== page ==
In Test cricket, a paceman is at his lethal best when he marries his brawn with some brain. For an apparently emaciated West Indies bowling attack which has long ceased to induce fear in the minds of opposition batsmen, Shannon Gabriel’s match haul of 13/121 against Sri Lanka in the second Test of the three-match series at the Darren Sammy Stadium, St. Lucia, is equivalent to that small dose of aspirin which relieves patients, albeit temporarily, of frequent bouts of headache.
Playing his 34th Test for the Windies, thirty-year-old Gabriel claimed his third Test five-wicket haul (5/59) in the first innings and followed it up with career-best figures of 8/62 in the second to wrap up the Sri Lankan second innings for 342 and give his side a realistic chance of winning the contest before a light drizzle brought play to a premature end on day five.
In the process, Gabriel raced to 100 Test wickets and became the third West Indian after Michael Holding and Courtney Walsh to take thirteen or more wickets in a Test match. More importantly, this match-winning performance has helped him jump up eleven places to no. 12 on the latest ICC Test rankings for bowlers.
Seldom has any West Indian fast bowler of recent years looked as threatening with the red cherry in hand as Gabriel looked at Gros Islet, for his vicious pace (always his forte), aided by some lateral movement off the pitch, set in motion a long Lankan procession back to the pavilion. His hot and cold form—ever since he made his Test debut at Lord’s six years ago—has hitherto been a plaguing factor for the player and the management alike, but he finally seems to have made amends.
The ongoing series against Sri Lanka has seen him reach the peak of his prowess, amply testified by the unwavering discipline he has shown so far, bowling most of his deliveries full and around the off stump. The no-ball, however, continues to be a persistent drawback to his bowling, and the sooner he is able to fix the problem, the better his bowling stats are going to get.
Going forward, consistency will be of paramount importance for the sturdy Trinidadian—if he is to break into the top five rankings that is. His great appetite for learning and constant endeavour to improve exudes enough confidence to suggest that he will embrace his elusive ‘consistency’.
Gabriel’s Trinidadian teammate and fellow Windies pacer, Rayad Emrit, thinks along the same lines. “Shannon is one of the hardest working fast bowlers in the Caribbean. I have seen him spend hours on end with Kelvin Williams at the National Cricket Centre and he is someone who never hesitates to push that few extra miles. All his diligence is paying off now’’, Emrit said exclusively to cricfit.com.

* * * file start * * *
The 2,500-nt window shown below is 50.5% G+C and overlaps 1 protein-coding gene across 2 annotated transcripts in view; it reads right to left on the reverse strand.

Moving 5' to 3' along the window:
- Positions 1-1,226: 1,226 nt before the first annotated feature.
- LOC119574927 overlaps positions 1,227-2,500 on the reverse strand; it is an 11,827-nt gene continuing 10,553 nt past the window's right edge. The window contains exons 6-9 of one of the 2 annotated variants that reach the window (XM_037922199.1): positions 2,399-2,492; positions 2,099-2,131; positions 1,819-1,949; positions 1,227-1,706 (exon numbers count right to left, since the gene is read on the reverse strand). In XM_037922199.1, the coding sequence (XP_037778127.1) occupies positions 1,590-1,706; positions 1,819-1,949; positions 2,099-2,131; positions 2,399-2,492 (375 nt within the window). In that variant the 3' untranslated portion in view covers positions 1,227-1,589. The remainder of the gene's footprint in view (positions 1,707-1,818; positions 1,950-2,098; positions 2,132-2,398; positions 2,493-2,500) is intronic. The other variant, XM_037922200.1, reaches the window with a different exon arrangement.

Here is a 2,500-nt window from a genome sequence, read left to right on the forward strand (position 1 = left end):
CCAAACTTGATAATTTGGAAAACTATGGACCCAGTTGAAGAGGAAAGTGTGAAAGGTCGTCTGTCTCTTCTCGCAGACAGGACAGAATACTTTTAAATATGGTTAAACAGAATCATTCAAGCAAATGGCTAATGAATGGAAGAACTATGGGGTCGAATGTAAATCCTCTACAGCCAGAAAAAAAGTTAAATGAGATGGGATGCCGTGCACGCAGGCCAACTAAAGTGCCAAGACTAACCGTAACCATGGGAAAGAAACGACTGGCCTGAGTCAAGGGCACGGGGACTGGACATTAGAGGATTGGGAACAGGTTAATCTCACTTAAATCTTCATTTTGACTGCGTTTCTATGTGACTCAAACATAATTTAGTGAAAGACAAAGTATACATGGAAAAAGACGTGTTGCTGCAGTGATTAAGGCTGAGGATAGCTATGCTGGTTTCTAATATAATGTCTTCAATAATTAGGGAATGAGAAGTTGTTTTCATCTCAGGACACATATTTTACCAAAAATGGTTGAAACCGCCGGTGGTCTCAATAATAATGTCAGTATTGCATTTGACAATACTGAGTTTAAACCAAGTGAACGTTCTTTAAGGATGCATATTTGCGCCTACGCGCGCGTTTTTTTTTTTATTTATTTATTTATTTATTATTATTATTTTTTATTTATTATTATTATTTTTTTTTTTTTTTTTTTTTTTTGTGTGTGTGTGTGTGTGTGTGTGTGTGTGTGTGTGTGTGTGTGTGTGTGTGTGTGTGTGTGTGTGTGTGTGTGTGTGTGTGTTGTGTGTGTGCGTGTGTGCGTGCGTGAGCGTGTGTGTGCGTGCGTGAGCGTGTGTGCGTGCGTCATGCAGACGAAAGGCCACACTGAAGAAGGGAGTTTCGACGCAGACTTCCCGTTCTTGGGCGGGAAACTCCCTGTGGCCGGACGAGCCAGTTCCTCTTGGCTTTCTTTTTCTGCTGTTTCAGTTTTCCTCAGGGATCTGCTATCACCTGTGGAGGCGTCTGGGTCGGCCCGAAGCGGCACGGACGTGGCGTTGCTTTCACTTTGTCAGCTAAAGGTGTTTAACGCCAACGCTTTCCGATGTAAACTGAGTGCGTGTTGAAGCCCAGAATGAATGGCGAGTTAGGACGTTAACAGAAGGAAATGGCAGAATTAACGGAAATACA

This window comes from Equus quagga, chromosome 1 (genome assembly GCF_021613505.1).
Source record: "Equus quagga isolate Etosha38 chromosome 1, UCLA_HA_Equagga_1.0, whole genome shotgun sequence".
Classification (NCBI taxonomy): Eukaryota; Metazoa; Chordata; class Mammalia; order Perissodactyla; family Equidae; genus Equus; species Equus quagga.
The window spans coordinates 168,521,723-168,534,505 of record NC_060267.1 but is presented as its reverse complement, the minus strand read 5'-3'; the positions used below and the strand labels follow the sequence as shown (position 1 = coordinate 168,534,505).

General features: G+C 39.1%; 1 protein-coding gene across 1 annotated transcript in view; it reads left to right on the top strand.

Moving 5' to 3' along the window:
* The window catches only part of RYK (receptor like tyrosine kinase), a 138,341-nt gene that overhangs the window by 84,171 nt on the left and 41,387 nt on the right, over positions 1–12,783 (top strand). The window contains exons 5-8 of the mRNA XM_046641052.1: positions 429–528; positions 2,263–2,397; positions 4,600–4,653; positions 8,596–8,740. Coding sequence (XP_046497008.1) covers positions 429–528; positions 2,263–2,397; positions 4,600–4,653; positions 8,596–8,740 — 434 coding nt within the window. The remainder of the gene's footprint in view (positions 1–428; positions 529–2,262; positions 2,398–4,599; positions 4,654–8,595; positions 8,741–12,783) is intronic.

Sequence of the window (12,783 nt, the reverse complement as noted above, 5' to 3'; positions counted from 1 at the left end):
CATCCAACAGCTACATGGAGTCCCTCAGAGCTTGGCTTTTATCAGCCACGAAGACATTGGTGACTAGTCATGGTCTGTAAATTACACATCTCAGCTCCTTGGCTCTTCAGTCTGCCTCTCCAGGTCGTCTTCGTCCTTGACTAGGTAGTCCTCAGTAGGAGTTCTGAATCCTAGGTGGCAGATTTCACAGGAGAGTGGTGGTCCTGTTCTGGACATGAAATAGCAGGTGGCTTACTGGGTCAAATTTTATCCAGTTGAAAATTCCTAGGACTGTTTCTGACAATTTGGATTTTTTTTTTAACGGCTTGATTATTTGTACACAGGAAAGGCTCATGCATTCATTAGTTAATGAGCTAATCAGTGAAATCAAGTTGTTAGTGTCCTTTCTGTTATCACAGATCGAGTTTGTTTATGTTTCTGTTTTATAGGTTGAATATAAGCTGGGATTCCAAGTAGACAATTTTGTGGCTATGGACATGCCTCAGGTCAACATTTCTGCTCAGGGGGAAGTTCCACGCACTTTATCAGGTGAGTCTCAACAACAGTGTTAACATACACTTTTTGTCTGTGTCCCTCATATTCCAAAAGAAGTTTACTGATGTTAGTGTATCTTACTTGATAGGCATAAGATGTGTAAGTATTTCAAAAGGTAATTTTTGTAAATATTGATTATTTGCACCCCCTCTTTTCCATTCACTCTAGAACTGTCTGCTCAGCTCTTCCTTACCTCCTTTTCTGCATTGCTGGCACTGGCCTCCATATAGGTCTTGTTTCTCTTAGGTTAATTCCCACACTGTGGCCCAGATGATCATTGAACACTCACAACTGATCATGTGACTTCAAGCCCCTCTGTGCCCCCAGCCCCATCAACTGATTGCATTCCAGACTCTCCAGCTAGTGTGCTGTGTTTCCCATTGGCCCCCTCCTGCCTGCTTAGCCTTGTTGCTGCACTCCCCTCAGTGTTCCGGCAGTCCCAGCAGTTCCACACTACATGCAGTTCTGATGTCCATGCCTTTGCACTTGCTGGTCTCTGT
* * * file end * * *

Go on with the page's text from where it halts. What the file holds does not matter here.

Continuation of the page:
With age not being on his side, Gabriel will have to take special care to stay injury free from hereon. Additionally, it will be interesting to see how he adapts to the conditions in the subcontinent where the surfaces generally offer no help to the faster bowlers. Improving his seam position in a bid to extract more swing from the wickets is another area that he must tend to. Former West Indian fast bowler and current bowling coach of the national team, Corey Collymore, shed light on this aspect of Gabriel’s bowling in an interview with SportsMax.TV on Wednesday.
“Shannon has also worked hard on his seam position, something that I talk about with the bowlers since I have come onboard. I think the best way to do that is to keep your wrist locked behind the ball, also looking at your target as long as possible and then executing by putting the ball in the right areas”, the forty-year-old Barbadian emphasized.
The next twenty-four months will be crucial in determining the longevity of Gabriel’s Test career. Whether he will perish under the burden of mounting expectations, or be able to restore the fearsome reputation that comes along with the privilege of being a Windies fast bowler is a question which, at present, should be left in the custody of Time alone, but one thing goes without saying: for the next one week or so, the burly Trinidadian will be the cynosure of all eyes in the Caribbean islands..